Dodge City Daily Globe - Dodge City, KS
  • Kiowa County attorney investigates potential electioneering violation

  • Kiowa County Attorney Scott James is investigating whether an anonymous fax-sender violated rules by tipping off the court to a 2005 warrant for a judicial candidate's arrest.
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  • Kiowa County's prosecutor has opened an investigation to determine if an electioneering violation occurred when information containing a copy of misdemeanor charges against a district judge candidate was received near a voting booth.
    Prosecutor Scott James, who also serves as a Ford County assistant prosecutor, said the documents including a 2005 possession of marijuana were faxed to the Kiowa County Clerk of Courts addressed to the magistrate judge by an anonymous tipster.
    The fax machine at the Kiowa County Courthouse that received the documents is within 250 feet of an advance voting booth and may be an electioneering violation, a Class C misdemeanor under Kansas law, James said.
    The inclusion of a copied page from the "blue book" directory of attorneys, typically something owned by lawyers and law firms, and that the fax was received with no callback number suggests that the informant is a member of the local legal community and would know the liability of sending information while advanced, in-office voting is taking place.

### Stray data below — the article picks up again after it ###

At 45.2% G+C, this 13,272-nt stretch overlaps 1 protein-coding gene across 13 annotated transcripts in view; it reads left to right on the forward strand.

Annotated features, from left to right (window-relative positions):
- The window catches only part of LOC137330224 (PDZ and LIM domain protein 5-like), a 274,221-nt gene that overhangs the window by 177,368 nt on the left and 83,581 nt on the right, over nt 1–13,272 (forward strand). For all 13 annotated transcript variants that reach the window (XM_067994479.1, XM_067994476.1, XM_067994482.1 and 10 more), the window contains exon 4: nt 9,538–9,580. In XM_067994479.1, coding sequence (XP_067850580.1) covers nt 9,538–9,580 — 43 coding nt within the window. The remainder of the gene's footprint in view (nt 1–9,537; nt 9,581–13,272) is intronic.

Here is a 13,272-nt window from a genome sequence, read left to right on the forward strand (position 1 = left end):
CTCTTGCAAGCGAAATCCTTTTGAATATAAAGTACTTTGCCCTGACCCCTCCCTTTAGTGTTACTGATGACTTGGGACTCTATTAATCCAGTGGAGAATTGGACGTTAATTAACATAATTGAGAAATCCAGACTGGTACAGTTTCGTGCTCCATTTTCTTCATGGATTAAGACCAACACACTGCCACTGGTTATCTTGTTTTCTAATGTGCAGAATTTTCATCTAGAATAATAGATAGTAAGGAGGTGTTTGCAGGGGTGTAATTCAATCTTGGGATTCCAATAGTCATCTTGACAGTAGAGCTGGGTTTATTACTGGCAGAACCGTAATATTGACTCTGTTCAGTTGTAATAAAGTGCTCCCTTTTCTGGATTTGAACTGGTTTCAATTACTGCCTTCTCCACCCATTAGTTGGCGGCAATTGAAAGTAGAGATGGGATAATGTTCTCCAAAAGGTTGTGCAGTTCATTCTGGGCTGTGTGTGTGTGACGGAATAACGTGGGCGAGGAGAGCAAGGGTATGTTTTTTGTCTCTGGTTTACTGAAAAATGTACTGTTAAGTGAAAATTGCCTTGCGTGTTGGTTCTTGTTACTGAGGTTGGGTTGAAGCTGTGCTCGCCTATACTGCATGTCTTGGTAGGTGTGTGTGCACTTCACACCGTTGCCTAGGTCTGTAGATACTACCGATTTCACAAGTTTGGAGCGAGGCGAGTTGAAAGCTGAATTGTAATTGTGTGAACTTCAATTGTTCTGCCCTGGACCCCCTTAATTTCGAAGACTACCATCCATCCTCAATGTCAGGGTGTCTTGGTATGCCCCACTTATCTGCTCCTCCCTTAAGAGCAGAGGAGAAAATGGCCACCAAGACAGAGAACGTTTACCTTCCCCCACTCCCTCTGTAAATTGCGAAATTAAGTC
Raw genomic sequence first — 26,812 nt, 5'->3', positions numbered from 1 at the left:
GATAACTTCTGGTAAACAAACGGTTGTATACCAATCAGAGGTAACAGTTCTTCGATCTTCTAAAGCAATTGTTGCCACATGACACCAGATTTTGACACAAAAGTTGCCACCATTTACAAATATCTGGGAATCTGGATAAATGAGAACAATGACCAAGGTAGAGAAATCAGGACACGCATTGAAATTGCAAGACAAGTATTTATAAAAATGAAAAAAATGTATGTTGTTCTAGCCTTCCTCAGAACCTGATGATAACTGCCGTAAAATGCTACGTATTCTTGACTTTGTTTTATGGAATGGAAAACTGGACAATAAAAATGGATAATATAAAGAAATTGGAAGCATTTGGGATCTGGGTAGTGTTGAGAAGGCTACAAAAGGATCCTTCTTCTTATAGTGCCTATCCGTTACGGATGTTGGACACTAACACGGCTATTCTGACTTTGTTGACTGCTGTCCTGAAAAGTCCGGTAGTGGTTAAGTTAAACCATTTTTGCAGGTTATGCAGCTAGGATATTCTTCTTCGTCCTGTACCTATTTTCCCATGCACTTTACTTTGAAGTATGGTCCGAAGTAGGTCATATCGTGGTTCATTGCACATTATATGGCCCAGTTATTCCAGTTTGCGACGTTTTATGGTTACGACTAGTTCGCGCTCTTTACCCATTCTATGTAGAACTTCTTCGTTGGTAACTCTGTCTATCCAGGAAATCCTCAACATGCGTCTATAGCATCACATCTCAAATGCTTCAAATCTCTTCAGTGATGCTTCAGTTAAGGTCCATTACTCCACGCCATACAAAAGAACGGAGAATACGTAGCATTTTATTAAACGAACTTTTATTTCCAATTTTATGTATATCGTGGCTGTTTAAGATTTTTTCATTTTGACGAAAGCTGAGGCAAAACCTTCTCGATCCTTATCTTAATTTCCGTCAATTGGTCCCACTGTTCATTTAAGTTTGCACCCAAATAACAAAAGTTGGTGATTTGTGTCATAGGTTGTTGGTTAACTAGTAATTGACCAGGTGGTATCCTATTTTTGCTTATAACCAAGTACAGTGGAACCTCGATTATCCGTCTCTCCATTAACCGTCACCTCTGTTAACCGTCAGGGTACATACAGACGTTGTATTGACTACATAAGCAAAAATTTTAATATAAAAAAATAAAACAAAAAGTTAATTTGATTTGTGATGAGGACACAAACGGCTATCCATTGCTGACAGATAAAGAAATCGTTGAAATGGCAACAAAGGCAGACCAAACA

Other law enforcement and judicial agencies received similar documents including the Meade County Court and Clark County Sheriff's Office, James said.
    The Dodge City Police Department also received some of the documents in a letter without a return address.
    The confidential source that supplied some of the documents sent to Kiowa County to the Globe on July 15 claims that the mass release came from another, unknown person. The Globe reporter agreed to confidentiality as a condition for meeting with the source.
    Giardine traveled to Lansing, Mich., where the charges were filed. A charge for misdemeanor possession of marijuana was dismissed. Instead, Giardine paid a $300 fine for "disorderly person, jostling." He said taking the lesser charge was a tactical decision over facing face an out-of-state trial.
    Correction: A previous version of this story was incorrect on the date the Globe received the information, that day was Tuesday, July 15, not July 14.
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